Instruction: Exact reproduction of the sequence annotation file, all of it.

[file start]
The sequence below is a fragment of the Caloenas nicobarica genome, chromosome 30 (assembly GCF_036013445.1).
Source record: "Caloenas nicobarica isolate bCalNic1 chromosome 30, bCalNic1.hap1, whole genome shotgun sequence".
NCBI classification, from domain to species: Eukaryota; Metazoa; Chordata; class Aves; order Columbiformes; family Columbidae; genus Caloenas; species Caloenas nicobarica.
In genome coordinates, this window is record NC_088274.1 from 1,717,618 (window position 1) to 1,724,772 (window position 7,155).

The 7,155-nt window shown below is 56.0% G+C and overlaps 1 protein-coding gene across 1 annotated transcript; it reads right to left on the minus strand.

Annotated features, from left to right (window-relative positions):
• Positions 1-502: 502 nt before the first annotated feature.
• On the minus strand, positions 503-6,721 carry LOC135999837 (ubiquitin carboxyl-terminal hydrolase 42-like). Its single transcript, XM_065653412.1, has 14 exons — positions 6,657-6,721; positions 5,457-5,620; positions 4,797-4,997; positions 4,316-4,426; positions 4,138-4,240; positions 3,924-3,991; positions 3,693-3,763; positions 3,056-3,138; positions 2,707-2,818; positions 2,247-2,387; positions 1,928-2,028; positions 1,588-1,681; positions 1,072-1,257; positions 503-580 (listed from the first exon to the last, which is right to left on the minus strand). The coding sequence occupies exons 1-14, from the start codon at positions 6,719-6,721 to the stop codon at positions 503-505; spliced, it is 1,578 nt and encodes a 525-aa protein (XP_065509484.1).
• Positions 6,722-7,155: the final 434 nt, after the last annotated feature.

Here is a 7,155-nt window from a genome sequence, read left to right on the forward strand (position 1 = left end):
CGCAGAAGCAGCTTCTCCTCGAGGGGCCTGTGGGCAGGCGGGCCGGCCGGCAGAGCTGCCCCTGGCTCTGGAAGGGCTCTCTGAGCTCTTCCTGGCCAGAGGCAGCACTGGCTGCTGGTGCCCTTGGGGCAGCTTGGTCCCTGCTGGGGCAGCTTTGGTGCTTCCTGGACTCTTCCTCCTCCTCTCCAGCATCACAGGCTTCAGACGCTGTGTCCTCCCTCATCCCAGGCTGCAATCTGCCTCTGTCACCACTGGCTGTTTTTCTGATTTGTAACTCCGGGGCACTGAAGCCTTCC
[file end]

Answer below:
The sequence below is a fragment of the Caloenas nicobarica genome, chromosome 30 (assembly GCF_036013445.1).
Source record: "Caloenas nicobarica isolate bCalNic1 chromosome 30, bCalNic1.hap1, whole genome shotgun sequence".
NCBI classification, from domain to species: Eukaryota; Metazoa; Chordata; class Aves; order Columbiformes; family Columbidae; genus Caloenas; species Caloenas nicobarica.
In genome coordinates, this window is record NC_088274.1 from 1,717,618 (window position 1) to 1,724,772 (window position 7,155).

The 7,155-nt window shown below is 56.0% G+C and overlaps 1 protein-coding gene across 1 annotated transcript; it reads right to left on the minus strand.

Annotated features, from left to right (window-relative positions):
• Positions 1-502: 502 nt before the first annotated feature.
• On the minus strand, positions 503-6,721 carry LOC135999837 (ubiquitin carboxyl-terminal hydrolase 42-like). Its single transcript, XM_065653412.1, has 14 exons — positions 6,657-6,721; positions 5,457-5,620; positions 4,797-4,997; positions 4,316-4,426; positions 4,138-4,240; positions 3,924-3,991; positions 3,693-3,763; positions 3,056-3,138; positions 2,707-2,818; positions 2,247-2,387; positions 1,928-2,028; positions 1,588-1,681; positions 1,072-1,257; positions 503-580 (listed from the first exon to the last, which is right to left on the minus strand). The coding sequence occupies exons 1-14, from the start codon at positions 6,719-6,721 to the stop codon at positions 503-505; spliced, it is 1,578 nt and encodes a 525-aa protein (XP_065509484.1).
• Positions 6,722-7,155: the final 434 nt, after the last annotated feature.

Here is a 7,155-nt window from a genome sequence, read left to right on the forward strand (position 1 = left end):
CGCAGAAGCAGCTTCTCCTCGAGGGGCCTGTGGGCAGGCGGGCCGGCCGGCAGAGCTGCCCCTGGCTCTGGAAGGGCTCTCTGAGCTCTTCCTGGCCAGAGGCAGCACTGGCTGCTGGTGCCCTTGGGGCAGCTTGGTCCCTGCTGGGGCAGCTTTGGTGCTTCCTGGACTCTTCCTCCTCCTCTCCAGCATCACAGGCTTCAGACGCTGTGTCCTCCCTCATCCCAGGCTGCAATCTGCCTCTGTCACCACTGGCTGTTTTTCTGATTTGTAACTCCGGGGCACTGAAGCCTTCC